Ogilvy parred 16 and 17. At the last, he hit a perfect approach shot to within a foot of the hole. He tapped in for birdie and the third-round lead.
'The first day was a complete mess with a double-bogey and (Friday) I hit a pretty poor shot and two-putted for par. So I got one back today,' Ogilvy said of the 18th hole. 'I don't care who I play with Sunday. With Tiger, it will be a bit more crazy and fun, but with Chris it'll be a bit more relaxed.'
DiMarco was 1 under through 12 holes with two bogeys and three birdies to that point in his round. He parred three straight from the 13th, before flying up the leaderboard.
The 38-year-old sank a 5-footer for birdie on 16, then drained a long birdie putt at 17 to move to minus-9. DiMarco closed with a 6-foot birdie putt at 18 to end within one of Ogilvy.
'Out here, when it's raining, you're just trying to miss it in the right spots and I was able to do that,' DiMarco said of the rain that came down early in the round. 'I knew where I could chip from and give myself good putts. I really putted well from eight feet and in today and that's the key around here.'
Stenson had grabbed a piece of the lead with a birdie on No. 11. However, he was 4 over through the final six holes, due in large part to two double-bogeys, to fall four back.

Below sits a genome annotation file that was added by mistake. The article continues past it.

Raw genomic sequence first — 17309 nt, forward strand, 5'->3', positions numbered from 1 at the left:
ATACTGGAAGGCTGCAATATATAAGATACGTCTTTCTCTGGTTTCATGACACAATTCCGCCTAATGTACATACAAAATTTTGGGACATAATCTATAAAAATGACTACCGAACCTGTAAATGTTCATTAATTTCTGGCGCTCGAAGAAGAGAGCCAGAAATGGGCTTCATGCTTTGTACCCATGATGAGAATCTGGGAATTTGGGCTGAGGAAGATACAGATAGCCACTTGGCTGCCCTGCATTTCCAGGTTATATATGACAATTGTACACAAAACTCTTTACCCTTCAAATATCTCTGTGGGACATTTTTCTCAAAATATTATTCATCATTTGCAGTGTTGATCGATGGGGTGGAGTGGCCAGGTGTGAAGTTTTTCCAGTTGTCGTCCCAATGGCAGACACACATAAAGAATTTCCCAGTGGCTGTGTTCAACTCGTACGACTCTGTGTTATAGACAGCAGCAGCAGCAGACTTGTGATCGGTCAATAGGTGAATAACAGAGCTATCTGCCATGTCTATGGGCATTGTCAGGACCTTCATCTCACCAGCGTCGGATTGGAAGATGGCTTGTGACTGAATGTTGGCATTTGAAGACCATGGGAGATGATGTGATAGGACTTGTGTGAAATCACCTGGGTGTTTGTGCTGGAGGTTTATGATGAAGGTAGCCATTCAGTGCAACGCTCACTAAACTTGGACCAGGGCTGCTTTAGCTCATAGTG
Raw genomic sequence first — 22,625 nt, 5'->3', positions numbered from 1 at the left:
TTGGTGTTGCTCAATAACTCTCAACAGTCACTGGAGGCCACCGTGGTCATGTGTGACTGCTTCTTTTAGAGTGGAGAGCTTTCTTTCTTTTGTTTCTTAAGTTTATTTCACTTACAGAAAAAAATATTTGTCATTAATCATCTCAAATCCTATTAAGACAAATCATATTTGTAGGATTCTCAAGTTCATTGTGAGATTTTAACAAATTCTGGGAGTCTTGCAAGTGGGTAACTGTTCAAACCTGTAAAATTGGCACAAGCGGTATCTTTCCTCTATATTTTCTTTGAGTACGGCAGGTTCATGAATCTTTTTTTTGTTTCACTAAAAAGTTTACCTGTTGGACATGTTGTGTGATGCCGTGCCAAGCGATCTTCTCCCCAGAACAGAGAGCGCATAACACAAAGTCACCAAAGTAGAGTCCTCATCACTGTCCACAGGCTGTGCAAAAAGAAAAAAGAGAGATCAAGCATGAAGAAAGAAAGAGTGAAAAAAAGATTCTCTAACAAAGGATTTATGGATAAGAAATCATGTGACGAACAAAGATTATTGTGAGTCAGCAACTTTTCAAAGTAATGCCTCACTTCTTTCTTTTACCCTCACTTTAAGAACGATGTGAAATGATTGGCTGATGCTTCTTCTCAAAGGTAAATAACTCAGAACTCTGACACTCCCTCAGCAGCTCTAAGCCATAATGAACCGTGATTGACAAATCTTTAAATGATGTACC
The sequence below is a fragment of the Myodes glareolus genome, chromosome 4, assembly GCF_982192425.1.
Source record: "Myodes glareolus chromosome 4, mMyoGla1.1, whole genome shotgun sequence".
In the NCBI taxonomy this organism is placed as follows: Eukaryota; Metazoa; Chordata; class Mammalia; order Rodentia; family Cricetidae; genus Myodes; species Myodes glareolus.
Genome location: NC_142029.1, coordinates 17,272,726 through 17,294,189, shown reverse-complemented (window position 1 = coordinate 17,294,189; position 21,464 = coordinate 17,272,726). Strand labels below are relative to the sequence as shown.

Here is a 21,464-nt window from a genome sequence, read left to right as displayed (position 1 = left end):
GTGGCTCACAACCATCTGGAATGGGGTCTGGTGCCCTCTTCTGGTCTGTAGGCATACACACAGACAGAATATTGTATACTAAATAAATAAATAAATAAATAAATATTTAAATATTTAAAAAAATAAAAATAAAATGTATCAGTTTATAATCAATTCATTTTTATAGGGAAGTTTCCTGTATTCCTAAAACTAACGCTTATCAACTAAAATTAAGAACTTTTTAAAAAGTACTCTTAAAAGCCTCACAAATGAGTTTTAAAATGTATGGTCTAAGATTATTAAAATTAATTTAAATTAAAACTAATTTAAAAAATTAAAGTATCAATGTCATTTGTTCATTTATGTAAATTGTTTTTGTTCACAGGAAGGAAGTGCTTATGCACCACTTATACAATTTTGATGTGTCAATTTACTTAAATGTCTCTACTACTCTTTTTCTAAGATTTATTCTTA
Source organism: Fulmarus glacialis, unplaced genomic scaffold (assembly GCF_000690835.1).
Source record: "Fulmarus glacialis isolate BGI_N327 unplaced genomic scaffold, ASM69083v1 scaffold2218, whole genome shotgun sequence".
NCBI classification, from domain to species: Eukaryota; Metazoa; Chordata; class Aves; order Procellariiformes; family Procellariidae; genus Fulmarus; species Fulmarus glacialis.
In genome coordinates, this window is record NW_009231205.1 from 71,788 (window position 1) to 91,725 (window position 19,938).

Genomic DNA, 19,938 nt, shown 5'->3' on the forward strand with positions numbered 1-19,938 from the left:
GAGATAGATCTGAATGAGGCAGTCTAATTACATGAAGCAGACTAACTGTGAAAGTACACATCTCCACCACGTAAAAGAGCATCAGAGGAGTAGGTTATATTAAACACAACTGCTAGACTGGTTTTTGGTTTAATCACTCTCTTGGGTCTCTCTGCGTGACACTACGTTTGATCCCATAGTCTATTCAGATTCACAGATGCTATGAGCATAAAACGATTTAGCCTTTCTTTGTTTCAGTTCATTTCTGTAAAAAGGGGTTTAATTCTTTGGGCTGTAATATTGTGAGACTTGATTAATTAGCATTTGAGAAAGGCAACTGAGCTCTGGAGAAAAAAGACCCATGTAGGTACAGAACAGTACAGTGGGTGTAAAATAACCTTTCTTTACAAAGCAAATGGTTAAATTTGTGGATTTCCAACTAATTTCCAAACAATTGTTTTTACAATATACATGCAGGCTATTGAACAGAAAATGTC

Michael Campbell, the 2005 U.S. Open winner, posted a 4-under 68 to move into seventh place at 5-under-par 211. Padraig Harrington, the 2002 champ here, is one stroke further back at minus-4 after a third-round 70.
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    Stock Watch: Strange grumpy; Tiger Time again?

    By Ryan LavnerJanuary 23, 2018, 1:00 pm

    Each week on GolfChannel.com, we’ll examine which players’ stocks and trends are rising and falling in the world of golf.


    Jon Rahm (+9%): This should put his whirlwind 17 months in the proper context: Rahm (38) has earned four worldwide titles in 25 fewer starts – or a full season quicker – than Jordan Spieth (63). This kid is special.

    Tommy Fleetwood (+7%): Putting on a stripe show in windy conditions, the Englishman defended his title in Abu Dhabi (thanks to a back-nine 30) and capped a 52-week period in which he won three times, contended in majors and WGCs, and soared inside the top 15 in the world.

    Sergio (+3%): Some wholesale equipment changes require months of adjustments. In Garcia’s case, it didn’t even take one start, as the new Callaway staffer dusted the field by five shots in Singapore.